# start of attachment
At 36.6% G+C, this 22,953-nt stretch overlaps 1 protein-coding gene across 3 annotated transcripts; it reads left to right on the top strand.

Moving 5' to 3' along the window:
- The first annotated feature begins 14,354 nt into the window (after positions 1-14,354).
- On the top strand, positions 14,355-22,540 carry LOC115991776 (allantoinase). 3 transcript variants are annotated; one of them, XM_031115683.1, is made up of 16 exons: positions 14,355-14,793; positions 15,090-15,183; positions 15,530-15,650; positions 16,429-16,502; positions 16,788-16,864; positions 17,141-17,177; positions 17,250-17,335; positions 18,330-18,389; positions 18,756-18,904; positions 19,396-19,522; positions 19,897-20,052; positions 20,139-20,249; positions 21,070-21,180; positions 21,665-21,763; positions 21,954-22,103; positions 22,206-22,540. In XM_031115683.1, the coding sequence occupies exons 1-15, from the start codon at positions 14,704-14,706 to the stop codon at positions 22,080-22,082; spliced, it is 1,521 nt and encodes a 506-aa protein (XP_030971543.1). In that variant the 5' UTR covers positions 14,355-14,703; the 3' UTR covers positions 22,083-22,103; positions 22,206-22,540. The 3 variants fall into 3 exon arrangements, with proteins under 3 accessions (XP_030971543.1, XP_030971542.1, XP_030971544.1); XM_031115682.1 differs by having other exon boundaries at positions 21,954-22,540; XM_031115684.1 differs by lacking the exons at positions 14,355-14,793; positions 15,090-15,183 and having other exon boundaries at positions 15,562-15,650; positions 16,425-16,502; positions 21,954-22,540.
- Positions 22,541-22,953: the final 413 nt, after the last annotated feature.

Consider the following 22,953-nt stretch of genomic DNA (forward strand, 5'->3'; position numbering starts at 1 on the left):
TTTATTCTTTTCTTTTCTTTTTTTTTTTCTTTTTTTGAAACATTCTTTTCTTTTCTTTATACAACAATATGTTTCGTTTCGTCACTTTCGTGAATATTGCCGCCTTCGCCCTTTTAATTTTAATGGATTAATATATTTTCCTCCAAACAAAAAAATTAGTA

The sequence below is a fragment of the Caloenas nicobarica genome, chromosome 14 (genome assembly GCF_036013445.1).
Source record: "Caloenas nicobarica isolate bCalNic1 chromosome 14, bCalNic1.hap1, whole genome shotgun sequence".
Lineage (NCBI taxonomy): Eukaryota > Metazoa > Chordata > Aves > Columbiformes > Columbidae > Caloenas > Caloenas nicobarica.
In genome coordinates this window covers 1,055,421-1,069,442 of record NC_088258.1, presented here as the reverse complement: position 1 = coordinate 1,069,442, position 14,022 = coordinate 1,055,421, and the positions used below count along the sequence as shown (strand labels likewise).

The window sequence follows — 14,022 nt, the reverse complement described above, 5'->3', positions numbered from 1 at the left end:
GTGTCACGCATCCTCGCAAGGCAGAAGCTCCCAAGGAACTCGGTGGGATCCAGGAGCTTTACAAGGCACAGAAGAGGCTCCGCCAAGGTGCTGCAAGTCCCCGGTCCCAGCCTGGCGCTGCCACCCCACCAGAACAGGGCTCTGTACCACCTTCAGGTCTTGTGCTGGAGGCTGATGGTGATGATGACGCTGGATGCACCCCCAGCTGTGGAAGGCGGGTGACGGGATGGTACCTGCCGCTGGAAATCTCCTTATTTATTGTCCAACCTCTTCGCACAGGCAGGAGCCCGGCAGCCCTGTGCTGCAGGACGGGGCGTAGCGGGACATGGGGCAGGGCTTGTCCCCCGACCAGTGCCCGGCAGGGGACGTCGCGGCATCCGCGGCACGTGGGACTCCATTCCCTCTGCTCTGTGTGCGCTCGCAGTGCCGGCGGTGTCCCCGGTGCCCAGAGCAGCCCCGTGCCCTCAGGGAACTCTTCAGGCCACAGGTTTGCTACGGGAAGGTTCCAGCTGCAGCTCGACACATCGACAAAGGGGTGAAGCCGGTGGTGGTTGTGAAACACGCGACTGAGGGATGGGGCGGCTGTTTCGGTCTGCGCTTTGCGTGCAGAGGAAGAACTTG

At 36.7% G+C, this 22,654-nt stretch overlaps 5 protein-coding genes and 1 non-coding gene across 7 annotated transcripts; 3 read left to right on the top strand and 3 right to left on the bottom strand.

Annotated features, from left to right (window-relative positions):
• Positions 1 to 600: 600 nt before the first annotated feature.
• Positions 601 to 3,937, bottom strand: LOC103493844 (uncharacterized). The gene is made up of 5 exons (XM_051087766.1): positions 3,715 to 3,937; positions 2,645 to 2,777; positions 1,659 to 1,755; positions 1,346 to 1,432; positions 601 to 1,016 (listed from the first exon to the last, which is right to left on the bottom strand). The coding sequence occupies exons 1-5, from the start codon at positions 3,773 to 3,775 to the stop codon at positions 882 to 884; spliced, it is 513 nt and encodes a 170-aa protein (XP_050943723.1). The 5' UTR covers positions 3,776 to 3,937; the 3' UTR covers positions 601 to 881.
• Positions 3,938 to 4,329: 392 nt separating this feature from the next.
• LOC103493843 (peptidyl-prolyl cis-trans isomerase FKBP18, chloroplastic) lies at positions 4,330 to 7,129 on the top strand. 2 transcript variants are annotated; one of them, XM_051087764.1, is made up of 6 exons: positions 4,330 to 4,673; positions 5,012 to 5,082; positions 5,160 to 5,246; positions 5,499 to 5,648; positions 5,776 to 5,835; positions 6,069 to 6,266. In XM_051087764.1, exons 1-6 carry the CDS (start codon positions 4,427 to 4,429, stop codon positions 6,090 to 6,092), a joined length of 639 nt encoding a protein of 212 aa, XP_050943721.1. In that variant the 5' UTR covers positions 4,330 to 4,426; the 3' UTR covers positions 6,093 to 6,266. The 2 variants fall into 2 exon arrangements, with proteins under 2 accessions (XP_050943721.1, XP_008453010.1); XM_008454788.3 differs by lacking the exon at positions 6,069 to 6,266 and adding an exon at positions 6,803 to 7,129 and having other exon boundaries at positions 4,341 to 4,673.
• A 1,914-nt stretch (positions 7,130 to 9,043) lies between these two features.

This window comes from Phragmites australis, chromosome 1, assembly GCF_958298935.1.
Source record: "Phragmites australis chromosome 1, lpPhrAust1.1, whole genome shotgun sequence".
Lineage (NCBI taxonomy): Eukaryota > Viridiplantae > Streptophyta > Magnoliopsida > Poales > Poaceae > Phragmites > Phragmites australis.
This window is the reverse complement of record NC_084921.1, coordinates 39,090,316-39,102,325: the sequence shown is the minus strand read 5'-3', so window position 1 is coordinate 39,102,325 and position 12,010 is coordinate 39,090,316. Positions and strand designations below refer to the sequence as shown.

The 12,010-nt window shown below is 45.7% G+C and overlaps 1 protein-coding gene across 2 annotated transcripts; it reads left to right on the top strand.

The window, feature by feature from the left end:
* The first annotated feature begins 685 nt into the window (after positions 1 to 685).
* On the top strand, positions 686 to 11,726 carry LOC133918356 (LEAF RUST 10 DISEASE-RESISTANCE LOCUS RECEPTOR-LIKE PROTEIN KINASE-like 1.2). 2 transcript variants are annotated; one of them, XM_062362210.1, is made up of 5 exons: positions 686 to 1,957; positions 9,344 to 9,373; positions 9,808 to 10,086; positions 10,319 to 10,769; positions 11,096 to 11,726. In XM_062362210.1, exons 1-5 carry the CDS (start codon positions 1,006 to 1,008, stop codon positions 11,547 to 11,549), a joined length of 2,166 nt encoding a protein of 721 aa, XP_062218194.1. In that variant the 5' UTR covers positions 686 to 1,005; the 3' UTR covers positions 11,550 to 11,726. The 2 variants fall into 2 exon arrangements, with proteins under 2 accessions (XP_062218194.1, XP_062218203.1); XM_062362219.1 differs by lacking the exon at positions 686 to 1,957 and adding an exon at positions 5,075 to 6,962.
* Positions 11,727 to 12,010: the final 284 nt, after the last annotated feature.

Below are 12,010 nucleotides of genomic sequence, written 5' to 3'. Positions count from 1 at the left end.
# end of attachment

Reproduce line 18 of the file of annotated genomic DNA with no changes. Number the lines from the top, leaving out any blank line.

• Positions 3,938 to 4,329: 392 nt separating this feature from the next.